RD8

Occurrences, Undetermined

Commodities and mineralogy

Main commodities Au; Ba; Co; Zn
Other commodities As; Cu; Hg; Ni; Pb; Sb
Ore minerals pyrite
Gangue minerals quartz

Geographic location

Quadrangle map, 1:250,000-scale PE
Quadrangle map, 1:63,360-scale D-5
Latitude 56.8384
Longitude -133.5709
Nearby scientific data Find additional scientific data near this location
Location and accuracy This record covers a scattering of several occurrences in an area about 5 miles by 2 1/2 mile in size with the long dimension oriented north. The center of the area is east of the head of Big John Creek near hill 1908 which is southwest of Towers Lake and about 0.3 mile southwest of the center of section 14, T. 58 S., R. 74 E.

Geologic setting

Geologic description

This site was originally of interest because of widespread geochemical anomalies in a large suite of elements, zinc in particular. The samples commonly contain anomalous copper, molybdenum, and nickel, and various samples were anomalous in silver, lead, cadmium, manganese, mercury, arsenic, and antimony (Bittenbender and others, 2001). Still and others (2002) indicate that the suite suggests the presence of volcanogenic massive sulfide deposits. In following up these anomalies, they found several occurrences of mineralization in scattered borrow bits and road cuts. None seemed to explain the magnitude of the widespread geochemical anomalies but they do lend support to the concept of massive sulfide mineralization in the area.
The rocks in the area are part of the Cannery Formation of Permian and Mississippian age (Karl and others, 1999); they are a heterogeneous unit of chert, cherty argillite, silicified limestone, siltstone, and graywacke, with minor conglomerate, tuff, and volcanic rocks. In the three most notable areas of outcrop where the mineralization was found, it consists of: 1) pyrite in seams and layers in a 20-foot-thick unit of silicified schist, chert, and graphitic schist, 2) seams and patches of fine-grained to crystalline pyrite in quartz veins and silicified schist and slate, and 3) layers of pyrite up to 2 inches thick in a layer of silicified schist at least 10 feet thick in a unit of argillite. Numerous samples were collected and analyzed. None had high values in any of the common ore elements but many had values above background. The highest values were 136 parts per billion gold, 1,762 parts per million (ppm) zinc, 0.9 ppm silver, 166 ppm copper, 920 ppm lead, 727 ppm arsenic, 486 ppm nickel, and 9,176 ppm barium.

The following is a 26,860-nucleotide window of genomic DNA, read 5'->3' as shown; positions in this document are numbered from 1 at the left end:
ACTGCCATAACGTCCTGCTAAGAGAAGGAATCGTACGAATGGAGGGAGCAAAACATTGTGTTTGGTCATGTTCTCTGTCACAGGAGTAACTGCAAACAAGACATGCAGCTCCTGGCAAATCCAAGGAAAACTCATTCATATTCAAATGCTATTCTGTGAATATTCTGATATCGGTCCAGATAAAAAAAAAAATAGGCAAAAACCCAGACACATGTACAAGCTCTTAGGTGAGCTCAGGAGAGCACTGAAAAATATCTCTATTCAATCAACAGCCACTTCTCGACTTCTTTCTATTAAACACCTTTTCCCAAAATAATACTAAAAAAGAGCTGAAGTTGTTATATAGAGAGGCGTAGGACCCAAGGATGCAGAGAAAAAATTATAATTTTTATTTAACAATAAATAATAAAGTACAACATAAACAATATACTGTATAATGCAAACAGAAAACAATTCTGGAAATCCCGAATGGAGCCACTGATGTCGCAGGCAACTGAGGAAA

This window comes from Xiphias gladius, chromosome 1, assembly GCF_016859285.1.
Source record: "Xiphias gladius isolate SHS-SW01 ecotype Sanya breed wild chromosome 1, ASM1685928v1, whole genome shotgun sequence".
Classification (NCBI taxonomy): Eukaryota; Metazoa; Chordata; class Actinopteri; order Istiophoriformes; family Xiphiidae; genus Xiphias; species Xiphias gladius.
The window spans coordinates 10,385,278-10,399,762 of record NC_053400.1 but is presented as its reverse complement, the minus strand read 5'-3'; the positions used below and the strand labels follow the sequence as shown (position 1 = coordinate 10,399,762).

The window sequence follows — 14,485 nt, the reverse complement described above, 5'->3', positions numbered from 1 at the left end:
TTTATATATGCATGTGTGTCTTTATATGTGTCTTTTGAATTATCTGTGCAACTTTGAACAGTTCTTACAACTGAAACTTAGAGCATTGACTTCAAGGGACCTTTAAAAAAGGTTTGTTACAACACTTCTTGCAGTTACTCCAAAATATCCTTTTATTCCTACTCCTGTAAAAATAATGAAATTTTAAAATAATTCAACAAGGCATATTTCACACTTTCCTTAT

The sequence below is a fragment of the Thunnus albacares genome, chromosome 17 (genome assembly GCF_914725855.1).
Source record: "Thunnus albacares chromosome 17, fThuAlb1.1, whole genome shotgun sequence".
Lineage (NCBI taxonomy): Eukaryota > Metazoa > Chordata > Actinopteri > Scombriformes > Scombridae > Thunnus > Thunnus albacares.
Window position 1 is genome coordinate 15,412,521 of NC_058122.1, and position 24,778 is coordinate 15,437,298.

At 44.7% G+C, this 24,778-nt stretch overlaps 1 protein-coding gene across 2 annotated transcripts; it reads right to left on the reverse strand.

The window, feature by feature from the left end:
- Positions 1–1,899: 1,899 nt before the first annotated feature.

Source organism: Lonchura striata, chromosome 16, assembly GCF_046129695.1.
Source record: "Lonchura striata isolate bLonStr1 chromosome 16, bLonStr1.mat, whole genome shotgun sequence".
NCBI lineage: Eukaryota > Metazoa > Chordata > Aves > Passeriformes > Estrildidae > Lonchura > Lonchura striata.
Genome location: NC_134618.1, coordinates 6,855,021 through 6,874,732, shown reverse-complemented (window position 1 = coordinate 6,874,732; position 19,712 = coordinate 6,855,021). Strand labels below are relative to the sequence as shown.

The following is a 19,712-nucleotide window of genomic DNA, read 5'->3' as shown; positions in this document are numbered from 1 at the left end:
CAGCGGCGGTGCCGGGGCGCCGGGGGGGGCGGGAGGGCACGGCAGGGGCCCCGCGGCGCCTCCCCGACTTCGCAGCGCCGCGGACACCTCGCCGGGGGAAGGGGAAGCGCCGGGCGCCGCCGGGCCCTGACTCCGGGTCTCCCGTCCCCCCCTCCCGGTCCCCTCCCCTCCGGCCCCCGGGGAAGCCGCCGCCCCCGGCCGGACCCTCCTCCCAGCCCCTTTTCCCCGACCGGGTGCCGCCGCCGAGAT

Geologic map unit (-133.572631651245, 56.8380575942318)
Mineral deposit model Volcanogenic massive sulfide deposit.
Age of mineralization Probably contemporaneous with the Permian and Mississippian host rocks.
Alteration of deposit The schists is commonly silicified.

Production and reserves

Workings or exploration The only work was sampling by the Bureau of Land Management during a regional mineral assessment.
Indication of production None

References

References

Bittenbender, P.E., Bean, K.W., and Still, J.C., 2001, Stikine airborne geophysical survey followup, central Southeast Alaska, 2000: Bureau of Land Management, Alaska Technical Report 37, 116 p.
Still, J.C., Bittenbender, P.E., Bean, K.W., and Gensler, E.G., 2002, Mineral assessment of the Stikine area, central Southeast Alaska: U.S. Bureau of Land Management Technical Report 51, 560 p.
Reporters Donald Grybeck (Port Ludlow, WA)
Last report date 4/8/2007